How Soviet Kitchens Became Hotbeds of Dissent and Culture: a private space for discussions of dangerous topics, for the spread of subversive literature and music. Samizdat: self-published books and documents. "The precursor to the Internet." I have been meeting semi-regularly with friends since school ended but I still feel isolated. I envy my friends who keep active Tumblrs and have formed a community among one another, even finding new awesome friends through their discussions and posts. This doesn't mean I want to go back to Tumblr--I quit because it was taking up too much time, and that would still hold true--but it does mean that I look forward to next year when I'll be able to talk to people at a deeper level about ideas and the things that we're learning and the things we want to do.

Just Tell Me What to Buy:
"not every purchase is worth writing or reading a 2-3,000 word review of. Some purchases are about getting the best value for the cost and making sure you’re not wasting your money — but not necessarily absorbing all of the technical information available on a topic. Sometimes you just want to know what the best thing is, period." 
As someone who should soon start thinking about what laptop to get for college...yes. What is the best value laptop for an engineering student?

Where Is My Geek Cred?: I try to dampen my emotional responses to people who bother me, but one of my pet peeves is when people say, in response to hearing about someone who has never eaten Girl Scout cookies/watched classic Disney movies/been to an amusement park, say "you must have had no childhood." People are raised in different sorts of households, and grow up with different frames of reference--some cultural, some just individual.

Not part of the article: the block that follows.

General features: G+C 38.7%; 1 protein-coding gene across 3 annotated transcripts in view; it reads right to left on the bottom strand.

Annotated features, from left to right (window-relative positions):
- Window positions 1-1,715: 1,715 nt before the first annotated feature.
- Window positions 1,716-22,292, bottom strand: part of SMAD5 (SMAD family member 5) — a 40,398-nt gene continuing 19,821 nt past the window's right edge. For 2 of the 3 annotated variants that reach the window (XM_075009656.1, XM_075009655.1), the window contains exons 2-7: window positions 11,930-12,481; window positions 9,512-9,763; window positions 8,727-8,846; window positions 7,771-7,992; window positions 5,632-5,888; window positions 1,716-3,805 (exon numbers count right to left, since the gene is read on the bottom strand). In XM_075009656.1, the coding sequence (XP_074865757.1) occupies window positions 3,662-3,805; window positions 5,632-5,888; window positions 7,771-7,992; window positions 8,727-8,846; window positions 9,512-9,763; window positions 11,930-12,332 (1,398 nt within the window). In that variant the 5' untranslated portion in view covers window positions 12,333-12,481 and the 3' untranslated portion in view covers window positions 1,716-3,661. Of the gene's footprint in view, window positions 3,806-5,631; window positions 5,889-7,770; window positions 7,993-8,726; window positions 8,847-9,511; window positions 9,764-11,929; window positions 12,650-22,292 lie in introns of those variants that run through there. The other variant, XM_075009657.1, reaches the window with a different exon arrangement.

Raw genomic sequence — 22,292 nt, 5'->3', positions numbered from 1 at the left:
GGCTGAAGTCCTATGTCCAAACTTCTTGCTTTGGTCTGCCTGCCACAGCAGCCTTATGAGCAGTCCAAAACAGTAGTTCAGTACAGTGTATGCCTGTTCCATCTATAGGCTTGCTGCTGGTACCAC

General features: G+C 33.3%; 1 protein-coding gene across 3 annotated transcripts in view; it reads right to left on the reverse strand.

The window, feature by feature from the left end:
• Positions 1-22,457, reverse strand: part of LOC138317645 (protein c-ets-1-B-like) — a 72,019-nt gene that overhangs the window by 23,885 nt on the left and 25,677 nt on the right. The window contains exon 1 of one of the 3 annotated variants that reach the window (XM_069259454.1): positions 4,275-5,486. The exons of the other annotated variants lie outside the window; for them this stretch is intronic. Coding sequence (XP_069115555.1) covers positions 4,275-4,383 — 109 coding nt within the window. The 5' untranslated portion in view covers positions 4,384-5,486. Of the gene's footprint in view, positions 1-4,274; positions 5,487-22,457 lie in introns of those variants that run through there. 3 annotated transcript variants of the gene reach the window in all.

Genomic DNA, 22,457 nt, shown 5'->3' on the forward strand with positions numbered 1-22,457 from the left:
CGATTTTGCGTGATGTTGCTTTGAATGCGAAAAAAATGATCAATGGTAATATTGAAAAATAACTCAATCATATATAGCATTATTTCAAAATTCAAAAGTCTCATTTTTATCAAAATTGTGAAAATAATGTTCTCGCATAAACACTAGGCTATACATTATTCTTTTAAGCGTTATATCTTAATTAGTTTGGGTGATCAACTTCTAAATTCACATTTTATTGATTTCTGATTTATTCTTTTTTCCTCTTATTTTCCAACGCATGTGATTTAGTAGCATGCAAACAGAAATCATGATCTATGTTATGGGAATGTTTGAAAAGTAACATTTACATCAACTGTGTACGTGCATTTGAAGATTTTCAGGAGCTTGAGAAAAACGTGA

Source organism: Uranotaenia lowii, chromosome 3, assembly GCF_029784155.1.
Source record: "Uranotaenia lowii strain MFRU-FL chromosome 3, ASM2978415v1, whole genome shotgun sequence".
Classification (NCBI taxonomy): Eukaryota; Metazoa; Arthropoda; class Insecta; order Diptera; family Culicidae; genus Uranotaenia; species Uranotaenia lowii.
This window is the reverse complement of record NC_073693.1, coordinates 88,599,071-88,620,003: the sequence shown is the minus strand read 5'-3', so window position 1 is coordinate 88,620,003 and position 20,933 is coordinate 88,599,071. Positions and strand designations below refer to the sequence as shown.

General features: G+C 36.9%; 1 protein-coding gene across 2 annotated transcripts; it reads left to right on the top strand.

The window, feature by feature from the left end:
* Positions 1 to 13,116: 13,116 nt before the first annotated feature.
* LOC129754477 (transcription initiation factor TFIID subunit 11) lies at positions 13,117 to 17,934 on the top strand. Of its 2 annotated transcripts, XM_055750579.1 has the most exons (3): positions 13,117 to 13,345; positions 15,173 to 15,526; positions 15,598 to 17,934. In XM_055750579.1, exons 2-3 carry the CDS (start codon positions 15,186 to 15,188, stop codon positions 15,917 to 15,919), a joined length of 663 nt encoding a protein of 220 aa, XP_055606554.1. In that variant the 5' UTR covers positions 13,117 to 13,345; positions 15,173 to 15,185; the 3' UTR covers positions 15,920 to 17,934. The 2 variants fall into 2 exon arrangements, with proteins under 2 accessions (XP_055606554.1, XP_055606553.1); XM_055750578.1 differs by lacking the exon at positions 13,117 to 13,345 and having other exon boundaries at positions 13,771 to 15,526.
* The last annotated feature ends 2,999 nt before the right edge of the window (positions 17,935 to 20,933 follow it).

Invalidating someone else's formative years just because they are missing some element you consider central to your own is a nice way of reinforcing cultural hegemony and spitting upon diversity of thought and experience. Does someone else not having memorized the words to "Circle of Life" endanger your existence?

This phrase, "you must have had no childhood," is an easy way to get a laugh out of other people who have had the experience in question, thus creating an in-group and an out-group. A related phrase is when, upon finding out that someone doesn't like a show/book/series, a fan of that show/book/series will say "we can't be friends anymore." In jest, yes, but someone who would even joke about ending a friendship over something so trivial does not signal their worthiness as a friend.

I would also like to take this opportunity to mention that I have never watched all the Lord of the Rings movies, that I don't like the Beatles, that I have never watched Doctor Who, and that the show Sherlock I find generally entertaining but also problematic.

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This is an experiment; I shall iterate.